I am quite lucky that I have not been in a Bad Thing. My family is healthy, my husband is not in the armed services, and I had a very good childhood. I know that a traumatic experience could still happen. Even reading the introduction to this workbook is helpful to non-trauma-sufferers, so that a person could immediately reach out to support, and to be prepared for the experience of flashbacks or triggers or dissociation.

Many of the exercises in the introduction are also good for non-trauma-sufferers to get a better image of how you deal with people and everyday events. The self analysis is useful for everyone.

This book is not just for veterans. PTSD can come from many more personal and smaller scale events than deployment to a war zone. I plan on donating my copy to a local chapter of the VFW or a women's shelter (when I am through with the book, that is).
Profile Image for B.  D. Satterfield.
Author 3 books1 follower
March 23, 2018
A very easy and yet difficult workbook to go through. I chose to unlearn the toxicity of my childhood sexual abuse with the help of an LPC and weekly assignments from this book for about 5-6 months.
Profile Image for Teri Uktena.
62 reviews7 followers
July 25, 2019
This is labeled as a self-help book, but I wouldn't recommend it being used by someone on their own. If you're trying to come to terms with whether you have PTSD, are in the throws of suffering from it or trying to deal with it, this book's exercises will trigger you in a variety of ways. The exercises are geared to have you remember trauma, relive it, confront coping mechanism symptoms, make yourself aware of negative behaviors, all of which is more than likely to enhance trauma, trigger further negative experiences, and escalate issues if done without a support framework.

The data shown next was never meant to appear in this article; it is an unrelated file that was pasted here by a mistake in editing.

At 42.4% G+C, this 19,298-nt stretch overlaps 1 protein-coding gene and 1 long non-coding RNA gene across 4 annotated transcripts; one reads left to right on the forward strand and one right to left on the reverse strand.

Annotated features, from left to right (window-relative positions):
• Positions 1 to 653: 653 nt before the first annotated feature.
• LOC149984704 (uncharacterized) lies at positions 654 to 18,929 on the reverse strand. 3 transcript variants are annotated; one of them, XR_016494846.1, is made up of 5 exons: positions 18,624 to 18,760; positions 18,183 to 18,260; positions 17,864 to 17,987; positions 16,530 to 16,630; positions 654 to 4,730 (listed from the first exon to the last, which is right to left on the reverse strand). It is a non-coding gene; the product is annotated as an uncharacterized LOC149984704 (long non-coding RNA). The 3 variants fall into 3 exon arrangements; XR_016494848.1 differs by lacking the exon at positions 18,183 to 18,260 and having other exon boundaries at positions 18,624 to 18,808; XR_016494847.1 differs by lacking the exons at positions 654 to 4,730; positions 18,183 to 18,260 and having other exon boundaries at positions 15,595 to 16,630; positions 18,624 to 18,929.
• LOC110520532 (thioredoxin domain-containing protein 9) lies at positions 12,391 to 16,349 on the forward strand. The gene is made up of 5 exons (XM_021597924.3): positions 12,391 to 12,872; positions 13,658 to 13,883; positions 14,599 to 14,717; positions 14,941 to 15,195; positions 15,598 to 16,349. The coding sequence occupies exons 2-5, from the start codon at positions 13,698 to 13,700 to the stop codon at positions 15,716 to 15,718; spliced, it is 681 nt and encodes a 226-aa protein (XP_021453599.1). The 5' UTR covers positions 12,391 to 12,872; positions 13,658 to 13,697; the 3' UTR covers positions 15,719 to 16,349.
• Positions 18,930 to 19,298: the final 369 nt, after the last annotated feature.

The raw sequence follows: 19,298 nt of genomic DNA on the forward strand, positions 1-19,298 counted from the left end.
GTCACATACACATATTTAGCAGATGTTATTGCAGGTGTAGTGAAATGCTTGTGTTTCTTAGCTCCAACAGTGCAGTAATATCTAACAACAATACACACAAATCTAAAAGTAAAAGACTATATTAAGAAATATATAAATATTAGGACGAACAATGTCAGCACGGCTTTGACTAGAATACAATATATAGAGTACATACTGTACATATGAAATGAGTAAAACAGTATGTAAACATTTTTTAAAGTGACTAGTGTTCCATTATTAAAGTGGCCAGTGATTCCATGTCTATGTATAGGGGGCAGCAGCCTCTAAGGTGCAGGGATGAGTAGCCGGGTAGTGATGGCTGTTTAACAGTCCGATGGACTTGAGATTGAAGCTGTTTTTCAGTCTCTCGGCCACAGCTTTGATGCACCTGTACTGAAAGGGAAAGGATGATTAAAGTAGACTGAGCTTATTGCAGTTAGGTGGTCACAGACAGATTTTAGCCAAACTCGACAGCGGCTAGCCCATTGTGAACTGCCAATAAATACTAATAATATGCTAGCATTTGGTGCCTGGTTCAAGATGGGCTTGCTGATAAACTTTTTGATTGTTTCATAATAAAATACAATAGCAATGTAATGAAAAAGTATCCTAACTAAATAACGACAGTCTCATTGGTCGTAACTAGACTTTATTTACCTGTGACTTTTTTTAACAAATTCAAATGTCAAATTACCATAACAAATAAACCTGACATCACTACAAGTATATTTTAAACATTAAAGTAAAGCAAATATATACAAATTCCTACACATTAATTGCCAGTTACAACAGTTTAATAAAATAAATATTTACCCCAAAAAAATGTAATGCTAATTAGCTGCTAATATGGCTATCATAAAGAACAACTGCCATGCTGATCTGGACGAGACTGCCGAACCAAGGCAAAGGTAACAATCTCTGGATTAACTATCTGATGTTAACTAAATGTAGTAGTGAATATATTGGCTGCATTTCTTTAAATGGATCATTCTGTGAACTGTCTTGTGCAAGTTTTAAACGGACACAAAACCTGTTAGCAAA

I would recommend using this book in tandem with a therapist or other professional who is versed in trauma processing and supporting those with PTSD. This not only provides the safe space most sufferers struggle to create for themselves and which is absolutely necessary for this type of work, but helps retrain and heal the Limbic system to expect positive results from going through difficult and triggering situations.
Profile Image for Clare Elise.
6 reviews5 followers
August 23, 2022
0 out of 10, really helped with my PTSD which sucks because now i don’t have a personality! bring it back
2,033 reviews25 followers
August 22, 2016
This is a workbook which means that if you really want to get the most out of it you have to have your own copy and fill all the blanks and answer the questions. It's big, over 350 pages, and will take some time but the exercise will probably be worth it. If you have PTSD and want to work at dealing with it, this would probably be one relatively inexpensive way to do that. It looks very promising and I plan to try it myself, although it's difficult to give it a rating before actually doing it.
June 16, 2016
*I received my copy of this workbook through First Reads. That does not guarantee a positive or rave review, just because it was free.*

I found the exercises helpful and it is a good workbook to have in the home to refer back to. If you have PTSD but still are relatively mentally stable you can work on this alone at your own pace. But I would recommend anyone with severe PTSD or multiple mental health and health issues to use this book in conjunction with their therapist and doctors.